Greater Niagara Chamber of Commerce

My job as Policy and Government Relations Manager is one of counsel and of advocacy. As a political expert, I advise the organization’s board, staff, and membership on policy and its impact on their operations. I also advocate for Chamber members and the business community at large to all levels of government. I am responsible for researching and generating advocacy plans and policy recommendations, and then presenting and advocating for them in the political space.


In broad strokes, my job is to help create a governance environment that is friendly and open to business. I see that as a part of a healthy and vibrant community – a prosperous business community means jobs, investment, community involvement, social engagement, infrastructure, health and wellness, and more.


My approach is one of collaboration and consensus-building. I work to find shared interests and common goals with other community stakeholders and to build teams and coalitions, and I firmly believe that you can find friends in the most unlikely places if you’re willing to look and collaborate. Working together, we not only have a better chance of success, but we get solutions that benefit everyone.



Niagara Workforce Planning Board

I performed research and analysis of local labour market issues for community stakeholders. In my years at NWPB, I brought $98,000 in external funding to the organization, and I directed the Niagara Community Data Consortium. I not only gathered and analyzed data, but I designed, managed, and wrote our many publications and reports. I delivered presentations and represented NWPB to the community, as well as facilitated seminars and workshops on labour market information. I developed and ran our blog and website, and I supervised a complete overhaul of our online footprint.

I tried to focus the organization on interactive online media for data presentation, rather than on static print documents, as I feel that it is best to present data to users in an intuitive format that lets them find what they need. I think a research organization’s role is to make the access and understanding of data easy for clients and stakeholders, and to help them make evidence-based decisions.




Brock University

I facilitated workshops and seminars for undergraduate students, as well as evaluating and grading both their written work and their presentations and group discussions. They seemed to like me; I received very positive student evaluations – and I didn’t consider myself an “easy” marker!



Daniel & Partners LLP

I performed legal research for municipal government clients. This was a for-credit internship run in partnership with the Department of Political Science at Brock University. I learned a lot about municipal law and working in a legal practice. I still think I would have enjoyed a legal career, but so far, I have found research and analysis to be a better fit for me.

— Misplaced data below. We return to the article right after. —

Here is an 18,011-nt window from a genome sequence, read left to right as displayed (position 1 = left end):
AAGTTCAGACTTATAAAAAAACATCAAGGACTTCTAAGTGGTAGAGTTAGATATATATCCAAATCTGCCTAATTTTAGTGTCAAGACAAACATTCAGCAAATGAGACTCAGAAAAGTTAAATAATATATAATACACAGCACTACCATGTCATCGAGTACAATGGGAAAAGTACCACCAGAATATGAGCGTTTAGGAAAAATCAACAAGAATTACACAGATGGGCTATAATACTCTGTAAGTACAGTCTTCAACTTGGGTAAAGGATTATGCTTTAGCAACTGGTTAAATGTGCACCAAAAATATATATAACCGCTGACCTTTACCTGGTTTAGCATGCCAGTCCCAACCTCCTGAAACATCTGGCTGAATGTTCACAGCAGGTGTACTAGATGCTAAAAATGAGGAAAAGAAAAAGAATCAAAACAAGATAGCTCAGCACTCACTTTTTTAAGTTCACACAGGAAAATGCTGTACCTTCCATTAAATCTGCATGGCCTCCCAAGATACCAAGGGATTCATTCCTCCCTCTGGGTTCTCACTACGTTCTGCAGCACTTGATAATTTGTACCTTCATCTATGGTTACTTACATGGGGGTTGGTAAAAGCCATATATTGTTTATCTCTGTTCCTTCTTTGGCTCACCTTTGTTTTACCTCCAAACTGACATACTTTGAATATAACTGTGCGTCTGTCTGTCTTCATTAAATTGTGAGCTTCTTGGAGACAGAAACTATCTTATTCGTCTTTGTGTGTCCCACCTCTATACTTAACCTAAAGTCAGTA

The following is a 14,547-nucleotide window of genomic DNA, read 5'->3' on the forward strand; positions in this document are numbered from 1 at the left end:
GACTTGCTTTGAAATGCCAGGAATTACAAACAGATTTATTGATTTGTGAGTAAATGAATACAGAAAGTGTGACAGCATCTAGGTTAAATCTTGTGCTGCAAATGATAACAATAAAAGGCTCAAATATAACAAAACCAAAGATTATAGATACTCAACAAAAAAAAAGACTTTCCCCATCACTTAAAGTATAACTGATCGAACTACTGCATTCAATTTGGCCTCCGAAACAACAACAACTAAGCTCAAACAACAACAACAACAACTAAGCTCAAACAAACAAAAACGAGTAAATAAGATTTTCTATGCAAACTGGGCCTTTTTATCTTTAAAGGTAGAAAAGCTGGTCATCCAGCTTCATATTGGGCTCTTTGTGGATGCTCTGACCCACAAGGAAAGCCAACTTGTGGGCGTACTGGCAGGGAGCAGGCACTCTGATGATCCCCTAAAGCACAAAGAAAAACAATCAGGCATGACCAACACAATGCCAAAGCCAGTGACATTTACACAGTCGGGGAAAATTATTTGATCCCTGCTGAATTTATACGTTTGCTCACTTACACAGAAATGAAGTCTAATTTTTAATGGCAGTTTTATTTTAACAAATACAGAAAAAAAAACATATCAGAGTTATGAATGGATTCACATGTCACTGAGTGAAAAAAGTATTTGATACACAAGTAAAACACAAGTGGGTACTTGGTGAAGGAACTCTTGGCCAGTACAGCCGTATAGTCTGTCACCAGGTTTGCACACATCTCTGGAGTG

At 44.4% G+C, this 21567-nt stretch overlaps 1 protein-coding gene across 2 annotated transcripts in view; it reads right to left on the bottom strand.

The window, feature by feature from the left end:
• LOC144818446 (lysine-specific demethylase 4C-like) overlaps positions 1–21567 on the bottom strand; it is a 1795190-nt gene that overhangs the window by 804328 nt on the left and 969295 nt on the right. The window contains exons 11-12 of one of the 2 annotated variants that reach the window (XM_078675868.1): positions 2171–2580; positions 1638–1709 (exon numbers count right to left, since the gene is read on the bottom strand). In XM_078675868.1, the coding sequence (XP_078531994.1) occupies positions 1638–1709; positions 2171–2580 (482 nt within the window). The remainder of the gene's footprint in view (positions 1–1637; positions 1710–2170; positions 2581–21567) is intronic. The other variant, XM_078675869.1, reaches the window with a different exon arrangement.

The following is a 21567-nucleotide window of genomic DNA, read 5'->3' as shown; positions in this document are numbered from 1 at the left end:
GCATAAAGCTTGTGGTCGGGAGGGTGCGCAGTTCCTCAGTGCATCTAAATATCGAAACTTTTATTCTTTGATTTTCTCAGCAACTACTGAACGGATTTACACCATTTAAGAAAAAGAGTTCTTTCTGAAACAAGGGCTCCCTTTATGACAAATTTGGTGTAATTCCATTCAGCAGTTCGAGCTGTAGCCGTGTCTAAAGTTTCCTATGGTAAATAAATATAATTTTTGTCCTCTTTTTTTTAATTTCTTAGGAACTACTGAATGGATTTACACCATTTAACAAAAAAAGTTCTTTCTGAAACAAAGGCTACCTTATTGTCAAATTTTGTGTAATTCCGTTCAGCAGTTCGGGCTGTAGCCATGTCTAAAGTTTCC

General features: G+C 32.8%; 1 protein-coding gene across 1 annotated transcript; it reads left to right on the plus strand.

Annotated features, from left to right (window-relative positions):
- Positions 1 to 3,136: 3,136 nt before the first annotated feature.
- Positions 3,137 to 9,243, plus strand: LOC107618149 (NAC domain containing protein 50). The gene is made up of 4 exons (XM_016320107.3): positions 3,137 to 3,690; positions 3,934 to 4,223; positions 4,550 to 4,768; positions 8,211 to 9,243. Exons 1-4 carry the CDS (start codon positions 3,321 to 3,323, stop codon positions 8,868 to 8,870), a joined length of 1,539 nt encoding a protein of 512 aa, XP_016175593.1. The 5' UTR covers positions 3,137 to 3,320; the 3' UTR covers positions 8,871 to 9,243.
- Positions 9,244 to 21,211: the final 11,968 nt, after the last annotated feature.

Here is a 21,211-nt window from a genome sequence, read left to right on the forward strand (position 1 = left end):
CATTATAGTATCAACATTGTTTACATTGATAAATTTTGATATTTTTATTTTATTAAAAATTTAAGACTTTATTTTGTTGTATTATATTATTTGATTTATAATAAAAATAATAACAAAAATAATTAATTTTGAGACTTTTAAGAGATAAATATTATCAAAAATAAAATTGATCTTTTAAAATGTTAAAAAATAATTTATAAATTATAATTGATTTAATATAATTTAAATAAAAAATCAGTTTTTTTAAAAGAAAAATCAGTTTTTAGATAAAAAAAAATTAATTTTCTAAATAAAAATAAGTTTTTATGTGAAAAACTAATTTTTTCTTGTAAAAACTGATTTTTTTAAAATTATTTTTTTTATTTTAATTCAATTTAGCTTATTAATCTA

Brock University

I performed qualitative and quantitative research including archival research, economic data analysis, and interviews. I also worked as an editor on academic papers and books. I mostly dealt with data manipulation in Excel, although I also spent quite a bit of time combing through old newspapers, performing literature reviews, and other qualitative work.



Transcom International

I developed and implemented training materials and courses for teleservice representatives. I liaised with clients in developing bespoke training programs for their campaigns, and traveled to Manila in the Philippines to set up new off-shore call center operations there. I enjoyed the work, but I felt I’d gone as high as I could without formal education, so in 2008, I enrolled at Brock University. I worked here part-time until 2010, however, and the firm was good enough to let me fit my schedule around my classes.



Management Training in Action

I developed and led training courses and seminars for business clients in computing basics, office software, e-mail and internet use. It was the end of the 1990s, when these skills were still far from ubiquitous; many people were having a hard time transitioning to a digital office. I focused on making training accessible and approachable for non-tech-savvy users.



PC World

My first “real” job, at the UK’s largest independent computer retailer, saw me perform hardware upgrades and repairs, as well as software support for Windows and Mac platforms. I brought my “computer geek” skills to the job, but I learned a lot about task management and working in teams. I was promoted to senior technician after a short time. I deputized for the customer service manager and helped to run a team of ten technicians and customer service agents, but I still did hardware and software repairs, upgrades, and maintenance. I left when I moved to Canada.